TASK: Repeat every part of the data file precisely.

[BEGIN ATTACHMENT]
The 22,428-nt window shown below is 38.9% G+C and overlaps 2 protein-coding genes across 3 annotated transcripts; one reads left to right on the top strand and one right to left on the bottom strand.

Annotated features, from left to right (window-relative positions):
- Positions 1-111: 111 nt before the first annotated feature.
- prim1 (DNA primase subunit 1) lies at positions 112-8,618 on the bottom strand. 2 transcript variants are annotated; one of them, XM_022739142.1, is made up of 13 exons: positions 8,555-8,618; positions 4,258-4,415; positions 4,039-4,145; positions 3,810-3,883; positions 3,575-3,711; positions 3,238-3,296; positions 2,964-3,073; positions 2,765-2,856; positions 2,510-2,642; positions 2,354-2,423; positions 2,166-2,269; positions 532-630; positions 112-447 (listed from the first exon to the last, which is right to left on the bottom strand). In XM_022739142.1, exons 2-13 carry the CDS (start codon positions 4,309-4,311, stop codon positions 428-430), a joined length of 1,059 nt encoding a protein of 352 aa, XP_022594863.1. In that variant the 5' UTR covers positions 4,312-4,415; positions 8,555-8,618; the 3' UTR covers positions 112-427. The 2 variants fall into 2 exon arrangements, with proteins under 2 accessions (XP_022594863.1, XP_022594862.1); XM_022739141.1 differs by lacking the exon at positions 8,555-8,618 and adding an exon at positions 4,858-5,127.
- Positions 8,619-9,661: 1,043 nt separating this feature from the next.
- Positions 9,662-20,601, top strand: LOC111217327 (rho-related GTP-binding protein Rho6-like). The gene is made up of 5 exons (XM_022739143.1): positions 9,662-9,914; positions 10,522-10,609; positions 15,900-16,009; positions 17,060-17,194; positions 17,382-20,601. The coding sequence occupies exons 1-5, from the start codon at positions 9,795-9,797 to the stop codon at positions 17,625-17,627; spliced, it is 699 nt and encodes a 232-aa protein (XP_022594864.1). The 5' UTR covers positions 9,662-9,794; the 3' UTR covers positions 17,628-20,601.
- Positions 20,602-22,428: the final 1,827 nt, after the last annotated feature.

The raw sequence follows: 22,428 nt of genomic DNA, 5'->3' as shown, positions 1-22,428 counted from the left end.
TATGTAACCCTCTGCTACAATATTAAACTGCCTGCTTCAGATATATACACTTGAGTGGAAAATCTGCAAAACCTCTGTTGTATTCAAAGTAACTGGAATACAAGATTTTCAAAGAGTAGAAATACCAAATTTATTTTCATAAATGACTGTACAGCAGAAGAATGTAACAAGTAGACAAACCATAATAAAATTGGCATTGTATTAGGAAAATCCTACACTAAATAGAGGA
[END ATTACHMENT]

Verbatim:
The 22,428-nt window shown below is 38.9% G+C and overlaps 2 protein-coding genes across 3 annotated transcripts; one reads left to right on the top strand and one right to left on the bottom strand.

Annotated features, from left to right (window-relative positions):
- Positions 1-111: 111 nt before the first annotated feature.
- prim1 (DNA primase subunit 1) lies at positions 112-8,618 on the bottom strand. 2 transcript variants are annotated; one of them, XM_022739142.1, is made up of 13 exons: positions 8,555-8,618; positions 4,258-4,415; positions 4,039-4,145; positions 3,810-3,883; positions 3,575-3,711; positions 3,238-3,296; positions 2,964-3,073; positions 2,765-2,856; positions 2,510-2,642; positions 2,354-2,423; positions 2,166-2,269; positions 532-630; positions 112-447 (listed from the first exon to the last, which is right to left on the bottom strand). In XM_022739142.1, exons 2-13 carry the CDS (start codon positions 4,309-4,311, stop codon positions 428-430), a joined length of 1,059 nt encoding a protein of 352 aa, XP_022594863.1. In that variant the 5' UTR covers positions 4,312-4,415; positions 8,555-8,618; the 3' UTR covers positions 112-427. The 2 variants fall into 2 exon arrangements, with proteins under 2 accessions (XP_022594863.1, XP_022594862.1); XM_022739141.1 differs by lacking the exon at positions 8,555-8,618 and adding an exon at positions 4,858-5,127.
- Positions 8,619-9,661: 1,043 nt separating this feature from the next.
- Positions 9,662-20,601, top strand: LOC111217327 (rho-related GTP-binding protein Rho6-like). The gene is made up of 5 exons (XM_022739143.1): positions 9,662-9,914; positions 10,522-10,609; positions 15,900-16,009; positions 17,060-17,194; positions 17,382-20,601. The coding sequence occupies exons 1-5, from the start codon at positions 9,795-9,797 to the stop codon at positions 17,625-17,627; spliced, it is 699 nt and encodes a 232-aa protein (XP_022594864.1). The 5' UTR covers positions 9,662-9,794; the 3' UTR covers positions 17,628-20,601.
- Positions 20,602-22,428: the final 1,827 nt, after the last annotated feature.

The raw sequence follows: 22,428 nt of genomic DNA, 5'->3' as shown, positions 1-22,428 counted from the left end.
TATGTAACCCTCTGCTACAATATTAAACTGCCTGCTTCAGATATATACACTTGAGTGGAAAATCTGCAAAACCTCTGTTGTATTCAAAGTAACTGGAATACAAGATTTTCAAAGAGTAGAAATACCAAATTTATTTTCATAAATGACTGTACAGCAGAAGAATGTAACAAGTAGACAAACCATAATAAAATTGGCATTGTATTAGGAAAATCCTACACTAAATAGAGGA